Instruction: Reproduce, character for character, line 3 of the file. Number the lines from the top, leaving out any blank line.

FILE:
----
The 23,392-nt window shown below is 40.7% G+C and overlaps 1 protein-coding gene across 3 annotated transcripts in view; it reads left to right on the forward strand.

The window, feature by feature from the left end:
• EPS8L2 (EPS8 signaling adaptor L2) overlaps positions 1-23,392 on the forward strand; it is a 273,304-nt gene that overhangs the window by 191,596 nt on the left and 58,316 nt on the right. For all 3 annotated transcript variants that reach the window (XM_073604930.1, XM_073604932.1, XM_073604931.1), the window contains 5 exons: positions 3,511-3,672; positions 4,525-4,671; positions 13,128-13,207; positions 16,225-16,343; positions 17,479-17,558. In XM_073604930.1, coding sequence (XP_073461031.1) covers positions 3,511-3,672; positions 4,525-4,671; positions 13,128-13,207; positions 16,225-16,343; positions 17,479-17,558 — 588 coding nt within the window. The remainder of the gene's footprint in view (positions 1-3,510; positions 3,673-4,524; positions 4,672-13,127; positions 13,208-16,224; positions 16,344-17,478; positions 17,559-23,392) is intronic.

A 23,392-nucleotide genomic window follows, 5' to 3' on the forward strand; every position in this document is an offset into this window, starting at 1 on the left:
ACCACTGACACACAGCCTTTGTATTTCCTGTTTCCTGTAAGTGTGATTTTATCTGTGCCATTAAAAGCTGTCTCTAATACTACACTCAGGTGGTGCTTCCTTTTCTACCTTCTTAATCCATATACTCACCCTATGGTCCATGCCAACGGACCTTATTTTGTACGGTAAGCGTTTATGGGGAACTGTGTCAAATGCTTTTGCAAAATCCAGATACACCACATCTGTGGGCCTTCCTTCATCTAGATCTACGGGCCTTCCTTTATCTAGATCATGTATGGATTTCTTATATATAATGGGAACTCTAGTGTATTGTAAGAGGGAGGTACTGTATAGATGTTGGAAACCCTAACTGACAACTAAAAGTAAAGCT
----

• EPS8L2 (EPS8 signaling adaptor L2) overlaps positions 1-23,392 on the forward strand; it is a 273,304-nt gene that overhangs the window by 191,596 nt on the left and 58,316 nt on the right. For all 3 annotated transcript variants that reach the window (XM_073604930.1, XM_073604932.1, XM_073604931.1), the window contains 5 exons: positions 3,511-3,672; positions 4,525-4,671; positions 13,128-13,207; positions 16,225-16,343; positions 17,479-17,558. In XM_073604930.1, coding sequence (XP_073461031.1) covers positions 3,511-3,672; positions 4,525-4,671; positions 13,128-13,207; positions 16,225-16,343; positions 17,479-17,558 — 588 coding nt within the window. The remainder of the gene's footprint in view (positions 1-3,510; positions 3,673-4,524; positions 4,672-13,127; positions 13,208-16,224; positions 16,344-17,478; positions 17,559-23,392) is intronic.